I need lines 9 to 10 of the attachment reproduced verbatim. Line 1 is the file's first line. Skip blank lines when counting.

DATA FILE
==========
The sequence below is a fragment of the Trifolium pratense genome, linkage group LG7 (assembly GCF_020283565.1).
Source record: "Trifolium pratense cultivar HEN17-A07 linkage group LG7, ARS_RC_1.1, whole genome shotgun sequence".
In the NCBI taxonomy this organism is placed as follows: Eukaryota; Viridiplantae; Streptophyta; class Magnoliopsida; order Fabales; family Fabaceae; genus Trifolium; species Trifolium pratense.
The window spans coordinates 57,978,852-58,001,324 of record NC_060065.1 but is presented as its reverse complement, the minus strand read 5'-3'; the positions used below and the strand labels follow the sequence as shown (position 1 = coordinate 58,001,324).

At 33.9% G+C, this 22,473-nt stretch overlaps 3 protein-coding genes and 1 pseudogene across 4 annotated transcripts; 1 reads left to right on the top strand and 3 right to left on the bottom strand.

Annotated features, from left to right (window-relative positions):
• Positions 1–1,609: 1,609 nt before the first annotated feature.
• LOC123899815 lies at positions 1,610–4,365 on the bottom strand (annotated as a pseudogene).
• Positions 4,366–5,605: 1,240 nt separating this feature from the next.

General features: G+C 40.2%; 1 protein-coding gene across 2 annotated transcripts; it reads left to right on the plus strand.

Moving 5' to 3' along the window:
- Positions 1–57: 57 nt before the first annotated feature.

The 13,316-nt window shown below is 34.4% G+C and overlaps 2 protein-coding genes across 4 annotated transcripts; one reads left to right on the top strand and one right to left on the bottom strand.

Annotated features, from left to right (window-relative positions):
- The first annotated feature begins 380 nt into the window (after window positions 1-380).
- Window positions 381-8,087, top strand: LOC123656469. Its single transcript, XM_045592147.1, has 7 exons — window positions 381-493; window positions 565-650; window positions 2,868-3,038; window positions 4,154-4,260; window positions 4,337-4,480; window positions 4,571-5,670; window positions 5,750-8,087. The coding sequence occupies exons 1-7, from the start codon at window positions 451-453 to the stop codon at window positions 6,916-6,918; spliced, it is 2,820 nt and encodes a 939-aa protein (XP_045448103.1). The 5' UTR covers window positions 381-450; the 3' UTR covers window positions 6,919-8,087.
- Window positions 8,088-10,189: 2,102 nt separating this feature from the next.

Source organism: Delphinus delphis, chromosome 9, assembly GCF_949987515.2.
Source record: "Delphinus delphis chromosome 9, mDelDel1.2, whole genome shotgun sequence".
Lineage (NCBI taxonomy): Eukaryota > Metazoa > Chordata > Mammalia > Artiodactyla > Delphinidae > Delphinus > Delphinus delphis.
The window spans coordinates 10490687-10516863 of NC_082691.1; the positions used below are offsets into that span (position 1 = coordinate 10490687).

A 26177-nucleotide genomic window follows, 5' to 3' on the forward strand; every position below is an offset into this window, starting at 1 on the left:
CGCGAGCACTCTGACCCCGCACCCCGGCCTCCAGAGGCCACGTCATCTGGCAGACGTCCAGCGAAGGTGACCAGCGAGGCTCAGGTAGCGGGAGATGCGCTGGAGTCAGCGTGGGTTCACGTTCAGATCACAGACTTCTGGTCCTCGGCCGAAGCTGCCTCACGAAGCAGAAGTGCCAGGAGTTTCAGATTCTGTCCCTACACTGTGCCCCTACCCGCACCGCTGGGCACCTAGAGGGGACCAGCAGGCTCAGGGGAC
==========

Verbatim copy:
• Positions 4,366–5,605: 1,240 nt separating this feature from the next.

General features: G+C 40.2%; 1 protein-coding gene across 2 annotated transcripts; it reads left to right on the plus strand.